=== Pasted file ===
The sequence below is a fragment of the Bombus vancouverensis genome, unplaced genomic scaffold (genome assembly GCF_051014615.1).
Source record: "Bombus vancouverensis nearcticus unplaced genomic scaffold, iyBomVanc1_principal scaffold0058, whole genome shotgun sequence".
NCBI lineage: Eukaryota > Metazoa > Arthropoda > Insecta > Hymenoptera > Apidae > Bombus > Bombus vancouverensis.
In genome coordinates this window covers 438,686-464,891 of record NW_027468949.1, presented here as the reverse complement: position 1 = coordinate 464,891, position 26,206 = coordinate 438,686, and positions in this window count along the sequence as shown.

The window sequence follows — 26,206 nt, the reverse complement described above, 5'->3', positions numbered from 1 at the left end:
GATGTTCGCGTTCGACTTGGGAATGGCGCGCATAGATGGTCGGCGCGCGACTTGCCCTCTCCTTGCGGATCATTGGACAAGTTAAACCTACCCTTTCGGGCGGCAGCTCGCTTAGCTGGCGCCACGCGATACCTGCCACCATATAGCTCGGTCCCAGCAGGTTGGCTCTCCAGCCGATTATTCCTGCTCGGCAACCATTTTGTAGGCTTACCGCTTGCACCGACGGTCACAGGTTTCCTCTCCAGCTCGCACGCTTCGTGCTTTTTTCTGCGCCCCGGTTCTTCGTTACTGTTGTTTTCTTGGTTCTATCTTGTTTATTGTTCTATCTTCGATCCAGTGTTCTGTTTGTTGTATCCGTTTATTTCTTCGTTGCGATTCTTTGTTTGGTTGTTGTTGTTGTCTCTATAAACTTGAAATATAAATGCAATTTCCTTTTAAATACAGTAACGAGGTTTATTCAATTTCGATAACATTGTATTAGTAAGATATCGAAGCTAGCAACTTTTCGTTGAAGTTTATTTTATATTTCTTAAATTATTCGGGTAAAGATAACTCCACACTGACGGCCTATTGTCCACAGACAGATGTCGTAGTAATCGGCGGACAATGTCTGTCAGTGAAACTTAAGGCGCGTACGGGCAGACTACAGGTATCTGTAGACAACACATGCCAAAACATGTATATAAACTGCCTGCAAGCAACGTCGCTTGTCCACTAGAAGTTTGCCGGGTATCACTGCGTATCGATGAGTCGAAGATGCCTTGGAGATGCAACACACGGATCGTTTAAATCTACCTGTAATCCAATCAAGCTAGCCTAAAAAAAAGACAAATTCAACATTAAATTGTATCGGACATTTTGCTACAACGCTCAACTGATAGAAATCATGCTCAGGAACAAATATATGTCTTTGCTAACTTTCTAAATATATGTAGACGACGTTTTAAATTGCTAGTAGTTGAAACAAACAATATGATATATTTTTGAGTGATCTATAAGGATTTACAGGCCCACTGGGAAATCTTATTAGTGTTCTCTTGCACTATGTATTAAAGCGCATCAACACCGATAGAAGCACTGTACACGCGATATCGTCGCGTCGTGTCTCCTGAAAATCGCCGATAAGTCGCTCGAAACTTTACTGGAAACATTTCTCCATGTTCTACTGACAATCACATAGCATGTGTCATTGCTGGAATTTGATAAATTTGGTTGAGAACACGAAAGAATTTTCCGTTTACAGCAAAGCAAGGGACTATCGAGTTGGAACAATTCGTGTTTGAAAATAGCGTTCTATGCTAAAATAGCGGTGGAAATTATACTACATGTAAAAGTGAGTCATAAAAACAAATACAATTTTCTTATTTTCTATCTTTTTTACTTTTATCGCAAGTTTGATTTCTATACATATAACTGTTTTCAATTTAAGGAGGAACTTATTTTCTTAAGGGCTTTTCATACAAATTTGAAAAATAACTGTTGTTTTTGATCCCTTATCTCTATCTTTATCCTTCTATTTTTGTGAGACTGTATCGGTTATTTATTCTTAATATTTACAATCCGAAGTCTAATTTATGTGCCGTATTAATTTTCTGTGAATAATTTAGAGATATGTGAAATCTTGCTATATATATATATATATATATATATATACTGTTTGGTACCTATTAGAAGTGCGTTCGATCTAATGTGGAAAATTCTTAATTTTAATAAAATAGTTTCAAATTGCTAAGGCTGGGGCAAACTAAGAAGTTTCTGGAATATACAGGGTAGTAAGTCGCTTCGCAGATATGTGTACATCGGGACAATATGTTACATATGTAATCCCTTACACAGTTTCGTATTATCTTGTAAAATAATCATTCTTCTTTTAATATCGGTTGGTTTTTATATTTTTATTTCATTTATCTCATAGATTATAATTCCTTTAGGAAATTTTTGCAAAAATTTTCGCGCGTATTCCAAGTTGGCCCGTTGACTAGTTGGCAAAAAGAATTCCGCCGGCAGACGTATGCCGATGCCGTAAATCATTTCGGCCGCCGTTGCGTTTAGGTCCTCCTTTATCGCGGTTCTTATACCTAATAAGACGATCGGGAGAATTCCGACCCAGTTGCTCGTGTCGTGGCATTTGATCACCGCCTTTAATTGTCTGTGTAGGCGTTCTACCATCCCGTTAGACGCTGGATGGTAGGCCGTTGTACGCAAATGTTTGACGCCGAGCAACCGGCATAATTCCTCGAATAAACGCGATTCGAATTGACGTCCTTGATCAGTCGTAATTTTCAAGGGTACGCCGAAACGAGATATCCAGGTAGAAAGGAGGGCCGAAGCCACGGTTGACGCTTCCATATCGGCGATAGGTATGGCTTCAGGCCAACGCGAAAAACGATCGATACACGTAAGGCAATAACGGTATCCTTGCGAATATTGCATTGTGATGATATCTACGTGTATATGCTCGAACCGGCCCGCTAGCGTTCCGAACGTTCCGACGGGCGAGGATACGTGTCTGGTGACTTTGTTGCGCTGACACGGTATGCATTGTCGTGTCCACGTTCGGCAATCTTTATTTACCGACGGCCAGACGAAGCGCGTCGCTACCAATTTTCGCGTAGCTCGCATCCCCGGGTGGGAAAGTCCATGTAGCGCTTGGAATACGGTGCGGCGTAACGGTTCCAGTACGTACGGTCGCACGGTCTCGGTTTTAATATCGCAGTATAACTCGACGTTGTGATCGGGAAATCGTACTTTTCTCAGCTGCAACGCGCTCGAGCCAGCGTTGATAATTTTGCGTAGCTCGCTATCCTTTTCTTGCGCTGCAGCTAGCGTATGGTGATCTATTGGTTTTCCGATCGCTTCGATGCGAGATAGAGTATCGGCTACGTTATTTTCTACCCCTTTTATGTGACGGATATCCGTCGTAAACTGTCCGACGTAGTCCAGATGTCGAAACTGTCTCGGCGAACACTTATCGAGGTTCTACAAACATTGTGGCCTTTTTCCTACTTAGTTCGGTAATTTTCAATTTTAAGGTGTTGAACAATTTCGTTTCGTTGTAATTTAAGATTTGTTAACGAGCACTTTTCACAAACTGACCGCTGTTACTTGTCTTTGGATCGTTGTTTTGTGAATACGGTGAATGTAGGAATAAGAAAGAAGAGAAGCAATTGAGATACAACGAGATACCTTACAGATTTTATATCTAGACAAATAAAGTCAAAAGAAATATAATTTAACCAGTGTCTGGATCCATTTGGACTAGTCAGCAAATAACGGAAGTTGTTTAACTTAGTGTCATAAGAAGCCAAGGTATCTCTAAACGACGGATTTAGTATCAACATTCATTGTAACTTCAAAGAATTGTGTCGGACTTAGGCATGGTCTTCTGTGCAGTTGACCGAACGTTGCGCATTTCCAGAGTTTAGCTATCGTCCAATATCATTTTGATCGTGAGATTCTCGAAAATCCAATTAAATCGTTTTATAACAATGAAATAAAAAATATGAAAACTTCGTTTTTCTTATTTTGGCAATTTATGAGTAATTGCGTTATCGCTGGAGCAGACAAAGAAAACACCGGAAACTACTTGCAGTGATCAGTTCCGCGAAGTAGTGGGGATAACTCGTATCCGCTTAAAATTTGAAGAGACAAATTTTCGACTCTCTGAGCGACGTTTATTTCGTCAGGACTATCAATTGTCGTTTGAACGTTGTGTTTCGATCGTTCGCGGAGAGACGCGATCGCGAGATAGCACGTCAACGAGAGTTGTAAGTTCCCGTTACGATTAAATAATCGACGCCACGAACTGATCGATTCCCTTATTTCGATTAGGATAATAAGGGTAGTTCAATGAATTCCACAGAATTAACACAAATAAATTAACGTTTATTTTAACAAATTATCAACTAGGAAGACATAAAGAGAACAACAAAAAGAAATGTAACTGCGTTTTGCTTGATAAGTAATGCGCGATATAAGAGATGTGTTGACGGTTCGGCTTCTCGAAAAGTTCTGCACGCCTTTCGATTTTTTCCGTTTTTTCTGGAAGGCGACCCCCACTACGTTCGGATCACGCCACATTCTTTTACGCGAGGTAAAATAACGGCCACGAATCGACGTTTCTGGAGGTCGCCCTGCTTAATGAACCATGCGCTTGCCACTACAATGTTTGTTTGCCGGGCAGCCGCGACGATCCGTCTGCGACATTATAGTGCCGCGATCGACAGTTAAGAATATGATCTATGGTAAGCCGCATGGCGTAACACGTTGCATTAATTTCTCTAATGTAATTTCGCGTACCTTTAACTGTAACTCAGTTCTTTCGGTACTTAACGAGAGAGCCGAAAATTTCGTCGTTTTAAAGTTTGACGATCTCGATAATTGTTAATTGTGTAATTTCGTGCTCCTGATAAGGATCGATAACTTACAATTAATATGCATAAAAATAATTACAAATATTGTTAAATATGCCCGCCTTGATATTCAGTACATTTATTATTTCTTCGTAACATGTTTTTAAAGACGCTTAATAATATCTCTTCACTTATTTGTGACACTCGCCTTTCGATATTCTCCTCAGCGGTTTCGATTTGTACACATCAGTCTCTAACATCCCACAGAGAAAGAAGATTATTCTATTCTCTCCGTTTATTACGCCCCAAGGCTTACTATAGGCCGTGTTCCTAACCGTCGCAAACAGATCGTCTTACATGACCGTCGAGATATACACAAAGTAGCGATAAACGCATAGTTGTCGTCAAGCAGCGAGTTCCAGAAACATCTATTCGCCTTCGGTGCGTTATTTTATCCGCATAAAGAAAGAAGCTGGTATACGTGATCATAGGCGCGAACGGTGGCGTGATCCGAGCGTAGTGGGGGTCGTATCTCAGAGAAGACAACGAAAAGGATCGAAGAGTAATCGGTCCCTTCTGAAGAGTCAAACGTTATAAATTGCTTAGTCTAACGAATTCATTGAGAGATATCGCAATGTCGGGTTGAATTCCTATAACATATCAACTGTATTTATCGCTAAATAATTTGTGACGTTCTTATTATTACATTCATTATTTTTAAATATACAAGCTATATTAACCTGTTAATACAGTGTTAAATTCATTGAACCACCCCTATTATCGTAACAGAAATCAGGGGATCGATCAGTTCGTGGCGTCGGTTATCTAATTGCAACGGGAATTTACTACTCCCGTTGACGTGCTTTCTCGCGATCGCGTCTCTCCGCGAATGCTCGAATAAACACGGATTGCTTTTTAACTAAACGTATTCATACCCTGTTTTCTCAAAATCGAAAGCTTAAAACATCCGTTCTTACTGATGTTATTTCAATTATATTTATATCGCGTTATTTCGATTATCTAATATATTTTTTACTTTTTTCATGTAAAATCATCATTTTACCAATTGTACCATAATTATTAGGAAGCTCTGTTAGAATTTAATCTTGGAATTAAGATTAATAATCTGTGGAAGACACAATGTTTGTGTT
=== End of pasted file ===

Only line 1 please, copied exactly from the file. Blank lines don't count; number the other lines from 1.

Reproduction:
The sequence below is a fragment of the Bombus vancouverensis genome, unplaced genomic scaffold (genome assembly GCF_051014615.1).